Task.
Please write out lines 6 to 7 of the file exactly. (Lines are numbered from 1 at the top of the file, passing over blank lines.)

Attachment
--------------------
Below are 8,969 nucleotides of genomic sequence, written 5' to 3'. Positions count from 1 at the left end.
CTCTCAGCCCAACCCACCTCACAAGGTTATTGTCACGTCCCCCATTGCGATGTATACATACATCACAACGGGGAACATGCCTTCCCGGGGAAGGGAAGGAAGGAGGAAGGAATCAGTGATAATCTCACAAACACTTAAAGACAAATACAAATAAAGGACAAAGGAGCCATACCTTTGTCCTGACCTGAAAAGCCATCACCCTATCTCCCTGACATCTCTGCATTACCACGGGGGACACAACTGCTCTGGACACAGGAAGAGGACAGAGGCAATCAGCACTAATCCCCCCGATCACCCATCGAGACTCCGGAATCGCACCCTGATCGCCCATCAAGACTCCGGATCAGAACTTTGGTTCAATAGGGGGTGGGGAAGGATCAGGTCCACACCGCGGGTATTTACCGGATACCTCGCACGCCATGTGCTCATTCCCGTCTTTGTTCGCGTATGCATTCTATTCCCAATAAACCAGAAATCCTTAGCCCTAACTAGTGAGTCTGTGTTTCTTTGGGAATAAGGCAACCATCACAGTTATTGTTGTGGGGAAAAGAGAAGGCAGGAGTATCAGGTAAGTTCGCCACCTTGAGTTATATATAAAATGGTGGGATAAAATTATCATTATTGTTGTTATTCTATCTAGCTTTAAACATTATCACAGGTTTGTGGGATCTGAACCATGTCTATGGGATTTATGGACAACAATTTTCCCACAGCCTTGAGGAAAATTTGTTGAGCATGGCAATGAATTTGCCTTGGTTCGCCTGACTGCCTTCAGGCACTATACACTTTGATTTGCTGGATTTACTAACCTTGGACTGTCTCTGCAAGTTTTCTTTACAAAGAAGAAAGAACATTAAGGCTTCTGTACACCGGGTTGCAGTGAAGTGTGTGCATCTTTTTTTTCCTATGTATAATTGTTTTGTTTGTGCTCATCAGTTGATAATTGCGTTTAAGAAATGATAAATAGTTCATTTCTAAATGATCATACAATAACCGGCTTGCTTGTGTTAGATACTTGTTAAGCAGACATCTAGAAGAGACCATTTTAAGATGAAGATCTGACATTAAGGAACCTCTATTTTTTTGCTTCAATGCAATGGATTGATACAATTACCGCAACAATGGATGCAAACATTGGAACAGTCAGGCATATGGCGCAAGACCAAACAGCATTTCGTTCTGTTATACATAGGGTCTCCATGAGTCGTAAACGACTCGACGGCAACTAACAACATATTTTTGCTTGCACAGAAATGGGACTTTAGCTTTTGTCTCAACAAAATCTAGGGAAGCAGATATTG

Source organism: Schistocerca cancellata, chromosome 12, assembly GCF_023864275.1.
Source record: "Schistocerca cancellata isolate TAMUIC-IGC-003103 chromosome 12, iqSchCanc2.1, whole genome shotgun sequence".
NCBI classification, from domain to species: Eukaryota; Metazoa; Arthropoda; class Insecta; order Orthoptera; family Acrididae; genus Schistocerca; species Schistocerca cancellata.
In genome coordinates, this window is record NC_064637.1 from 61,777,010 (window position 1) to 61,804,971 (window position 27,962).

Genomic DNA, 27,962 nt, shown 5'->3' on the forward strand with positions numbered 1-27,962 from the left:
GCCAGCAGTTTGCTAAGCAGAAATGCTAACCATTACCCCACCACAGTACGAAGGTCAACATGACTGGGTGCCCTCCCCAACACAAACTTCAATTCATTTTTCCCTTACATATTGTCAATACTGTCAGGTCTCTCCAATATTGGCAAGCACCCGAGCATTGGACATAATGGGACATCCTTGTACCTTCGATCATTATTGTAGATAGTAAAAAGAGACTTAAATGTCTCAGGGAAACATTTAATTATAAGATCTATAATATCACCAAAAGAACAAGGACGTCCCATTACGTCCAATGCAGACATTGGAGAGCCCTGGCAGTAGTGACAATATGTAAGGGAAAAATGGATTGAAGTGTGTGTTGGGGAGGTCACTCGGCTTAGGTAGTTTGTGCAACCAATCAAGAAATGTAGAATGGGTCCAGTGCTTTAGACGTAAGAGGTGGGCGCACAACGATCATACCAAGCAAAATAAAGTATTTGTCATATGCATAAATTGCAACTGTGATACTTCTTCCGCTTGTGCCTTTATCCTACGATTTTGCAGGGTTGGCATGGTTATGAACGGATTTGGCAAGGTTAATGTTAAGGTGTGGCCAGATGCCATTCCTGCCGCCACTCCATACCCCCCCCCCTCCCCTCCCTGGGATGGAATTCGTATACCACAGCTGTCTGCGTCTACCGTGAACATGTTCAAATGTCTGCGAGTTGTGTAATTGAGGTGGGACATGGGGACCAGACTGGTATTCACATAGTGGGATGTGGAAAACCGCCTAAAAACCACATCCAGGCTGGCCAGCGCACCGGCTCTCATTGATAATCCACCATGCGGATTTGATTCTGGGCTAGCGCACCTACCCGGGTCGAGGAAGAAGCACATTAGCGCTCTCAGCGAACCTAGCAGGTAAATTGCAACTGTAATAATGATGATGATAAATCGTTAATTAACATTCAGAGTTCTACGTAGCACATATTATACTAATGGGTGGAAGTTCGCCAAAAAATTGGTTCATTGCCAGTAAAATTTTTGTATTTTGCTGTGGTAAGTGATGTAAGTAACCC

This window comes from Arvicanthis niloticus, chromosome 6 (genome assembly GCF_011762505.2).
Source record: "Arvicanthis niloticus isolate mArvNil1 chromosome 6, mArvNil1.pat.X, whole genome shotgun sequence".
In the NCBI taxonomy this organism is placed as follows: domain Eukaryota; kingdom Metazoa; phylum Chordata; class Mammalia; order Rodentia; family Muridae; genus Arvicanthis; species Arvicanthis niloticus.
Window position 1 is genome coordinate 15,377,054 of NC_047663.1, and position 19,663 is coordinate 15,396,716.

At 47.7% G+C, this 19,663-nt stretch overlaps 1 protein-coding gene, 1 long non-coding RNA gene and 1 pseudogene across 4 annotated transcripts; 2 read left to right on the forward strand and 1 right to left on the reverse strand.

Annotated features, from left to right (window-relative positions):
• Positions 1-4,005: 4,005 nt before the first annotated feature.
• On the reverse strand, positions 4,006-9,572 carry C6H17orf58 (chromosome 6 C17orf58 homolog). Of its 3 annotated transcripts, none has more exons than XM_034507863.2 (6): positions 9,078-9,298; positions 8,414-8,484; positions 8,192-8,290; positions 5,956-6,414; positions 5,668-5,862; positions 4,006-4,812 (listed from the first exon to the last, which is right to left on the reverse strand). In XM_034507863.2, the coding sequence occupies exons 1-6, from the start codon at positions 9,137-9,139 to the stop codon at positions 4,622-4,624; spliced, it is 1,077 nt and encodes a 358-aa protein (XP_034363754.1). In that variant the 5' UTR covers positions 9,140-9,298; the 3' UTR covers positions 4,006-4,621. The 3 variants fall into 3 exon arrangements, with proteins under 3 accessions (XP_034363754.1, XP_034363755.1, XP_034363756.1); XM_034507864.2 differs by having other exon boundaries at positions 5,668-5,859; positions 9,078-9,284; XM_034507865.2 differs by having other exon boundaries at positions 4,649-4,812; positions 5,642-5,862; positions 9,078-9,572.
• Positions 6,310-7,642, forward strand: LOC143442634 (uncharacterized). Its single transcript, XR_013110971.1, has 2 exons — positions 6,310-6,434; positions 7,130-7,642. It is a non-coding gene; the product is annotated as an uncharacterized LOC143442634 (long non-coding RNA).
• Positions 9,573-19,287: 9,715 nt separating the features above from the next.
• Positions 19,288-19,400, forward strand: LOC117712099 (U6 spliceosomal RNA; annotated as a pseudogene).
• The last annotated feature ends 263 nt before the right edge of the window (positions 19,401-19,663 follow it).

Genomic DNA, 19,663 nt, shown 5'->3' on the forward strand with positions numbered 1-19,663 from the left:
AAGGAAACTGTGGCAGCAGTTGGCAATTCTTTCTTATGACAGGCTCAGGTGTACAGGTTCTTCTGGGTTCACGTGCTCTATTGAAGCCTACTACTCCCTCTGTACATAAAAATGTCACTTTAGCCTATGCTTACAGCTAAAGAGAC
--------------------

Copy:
In genome coordinates, this window is record NC_064637.1 from 61,777,010 (window position 1) to 61,804,971 (window position 27,962).

Genomic DNA, 27,962 nt, shown 5'->3' on the forward strand with positions numbered 1-27,962 from the left: